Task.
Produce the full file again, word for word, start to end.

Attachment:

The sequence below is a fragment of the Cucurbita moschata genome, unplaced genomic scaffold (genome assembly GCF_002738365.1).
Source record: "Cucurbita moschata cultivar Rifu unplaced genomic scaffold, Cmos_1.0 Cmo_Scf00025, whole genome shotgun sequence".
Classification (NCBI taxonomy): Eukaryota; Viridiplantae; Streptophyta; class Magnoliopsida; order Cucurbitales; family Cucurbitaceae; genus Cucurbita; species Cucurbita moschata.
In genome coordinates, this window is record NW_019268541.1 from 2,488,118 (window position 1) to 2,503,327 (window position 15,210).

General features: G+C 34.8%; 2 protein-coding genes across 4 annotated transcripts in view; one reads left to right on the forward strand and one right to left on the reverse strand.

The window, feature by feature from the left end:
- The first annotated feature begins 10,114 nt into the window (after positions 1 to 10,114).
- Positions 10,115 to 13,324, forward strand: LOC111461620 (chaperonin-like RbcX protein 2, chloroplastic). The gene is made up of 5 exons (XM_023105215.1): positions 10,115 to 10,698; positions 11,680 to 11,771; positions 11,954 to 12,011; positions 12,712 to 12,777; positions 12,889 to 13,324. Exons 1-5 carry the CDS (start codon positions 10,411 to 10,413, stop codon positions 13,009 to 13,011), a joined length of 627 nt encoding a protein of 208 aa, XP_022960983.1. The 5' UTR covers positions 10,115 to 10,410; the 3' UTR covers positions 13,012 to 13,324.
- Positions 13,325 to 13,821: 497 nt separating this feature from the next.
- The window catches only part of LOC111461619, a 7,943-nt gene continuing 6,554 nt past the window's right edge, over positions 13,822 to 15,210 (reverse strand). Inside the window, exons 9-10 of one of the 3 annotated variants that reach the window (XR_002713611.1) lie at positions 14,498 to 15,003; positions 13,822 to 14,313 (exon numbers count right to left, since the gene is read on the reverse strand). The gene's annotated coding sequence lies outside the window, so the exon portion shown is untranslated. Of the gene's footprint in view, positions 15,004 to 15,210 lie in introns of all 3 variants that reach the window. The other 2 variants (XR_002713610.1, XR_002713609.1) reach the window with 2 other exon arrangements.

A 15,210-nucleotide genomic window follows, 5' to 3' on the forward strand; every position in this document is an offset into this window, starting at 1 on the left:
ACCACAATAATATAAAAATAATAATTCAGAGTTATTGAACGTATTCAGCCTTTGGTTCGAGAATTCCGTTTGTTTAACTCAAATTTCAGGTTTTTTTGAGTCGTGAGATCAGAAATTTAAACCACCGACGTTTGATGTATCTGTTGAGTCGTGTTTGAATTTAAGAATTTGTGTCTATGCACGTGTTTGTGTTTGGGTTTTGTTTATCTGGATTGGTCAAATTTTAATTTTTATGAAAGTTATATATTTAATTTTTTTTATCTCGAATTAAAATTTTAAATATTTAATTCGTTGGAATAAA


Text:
The sequence below is a fragment of the Cucurbita moschata genome, unplaced genomic scaffold (genome assembly GCF_002738365.1).
Source record: "Cucurbita moschata cultivar Rifu unplaced genomic scaffold, Cmos_1.0 Cmo_Scf00025, whole genome shotgun sequence".
Classification (NCBI taxonomy): Eukaryota; Viridiplantae; Streptophyta; class Magnoliopsida; order Cucurbitales; family Cucurbitaceae; genus Cucurbita; species Cucurbita moschata.
In genome coordinates, this window is record NW_019268541.1 from 2,488,118 (window position 1) to 2,503,327 (window position 15,210).

General features: G+C 34.8%; 2 protein-coding genes across 4 annotated transcripts in view; one reads left to right on the forward strand and one right to left on the reverse strand.

The window, feature by feature from the left end:
- The first annotated feature begins 10,114 nt into the window (after positions 1 to 10,114).
- Positions 10,115 to 13,324, forward strand: LOC111461620 (chaperonin-like RbcX protein 2, chloroplastic). The gene is made up of 5 exons (XM_023105215.1): positions 10,115 to 10,698; positions 11,680 to 11,771; positions 11,954 to 12,011; positions 12,712 to 12,777; positions 12,889 to 13,324. Exons 1-5 carry the CDS (start codon positions 10,411 to 10,413, stop codon positions 13,009 to 13,011), a joined length of 627 nt encoding a protein of 208 aa, XP_022960983.1. The 5' UTR covers positions 10,115 to 10,410; the 3' UTR covers positions 13,012 to 13,324.
- Positions 13,325 to 13,821: 497 nt separating this feature from the next.
- The window catches only part of LOC111461619, a 7,943-nt gene continuing 6,554 nt past the window's right edge, over positions 13,822 to 15,210 (reverse strand). Inside the window, exons 9-10 of one of the 3 annotated variants that reach the window (XR_002713611.1) lie at positions 14,498 to 15,003; positions 13,822 to 14,313 (exon numbers count right to left, since the gene is read on the reverse strand). The gene's annotated coding sequence lies outside the window, so the exon portion shown is untranslated. Of the gene's footprint in view, positions 15,004 to 15,210 lie in introns of all 3 variants that reach the window. The other 2 variants (XR_002713610.1, XR_002713609.1) reach the window with 2 other exon arrangements.

A 15,210-nucleotide genomic window follows, 5' to 3' on the forward strand; every position in this document is an offset into this window, starting at 1 on the left:
ACCACAATAATATAAAAATAATAATTCAGAGTTATTGAACGTATTCAGCCTTTGGTTCGAGAATTCCGTTTGTTTAACTCAAATTTCAGGTTTTTTTGAGTCGTGAGATCAGAAATTTAAACCACCGACGTTTGATGTATCTGTTGAGTCGTGTTTGAATTTAAGAATTTGTGTCTATGCACGTGTTTGTGTTTGGGTTTTGTTTATCTGGATTGGTCAAATTTTAATTTTTATGAAAGTTATATATTTAATTTTTTTTATCTCGAATTAAAATTTTAAATATTTAATTCGTTGGAATAAA